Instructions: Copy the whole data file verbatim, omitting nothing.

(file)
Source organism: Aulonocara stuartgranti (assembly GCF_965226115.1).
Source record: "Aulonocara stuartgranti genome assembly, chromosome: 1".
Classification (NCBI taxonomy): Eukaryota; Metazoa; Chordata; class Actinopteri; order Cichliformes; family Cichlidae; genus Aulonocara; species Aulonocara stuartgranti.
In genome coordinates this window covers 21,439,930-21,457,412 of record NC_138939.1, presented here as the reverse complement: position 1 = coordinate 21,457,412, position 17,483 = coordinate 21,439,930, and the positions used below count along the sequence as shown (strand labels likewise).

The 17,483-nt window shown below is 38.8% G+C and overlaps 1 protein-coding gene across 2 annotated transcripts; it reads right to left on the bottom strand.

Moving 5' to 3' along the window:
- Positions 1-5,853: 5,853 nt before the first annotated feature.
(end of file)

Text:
Source organism: Aulonocara stuartgranti (assembly GCF_965226115.1).
Source record: "Aulonocara stuartgranti genome assembly, chromosome: 1".
Classification (NCBI taxonomy): Eukaryota; Metazoa; Chordata; class Actinopteri; order Cichliformes; family Cichlidae; genus Aulonocara; species Aulonocara stuartgranti.
In genome coordinates this window covers 21,439,930-21,457,412 of record NC_138939.1, presented here as the reverse complement: position 1 = coordinate 21,457,412, position 17,483 = coordinate 21,439,930, and the positions used below count along the sequence as shown (strand labels likewise).

The 17,483-nt window shown below is 38.8% G+C and overlaps 1 protein-coding gene across 2 annotated transcripts; it reads right to left on the bottom strand.

Moving 5' to 3' along the window:
- Positions 1-5,853: 5,853 nt before the first annotated feature.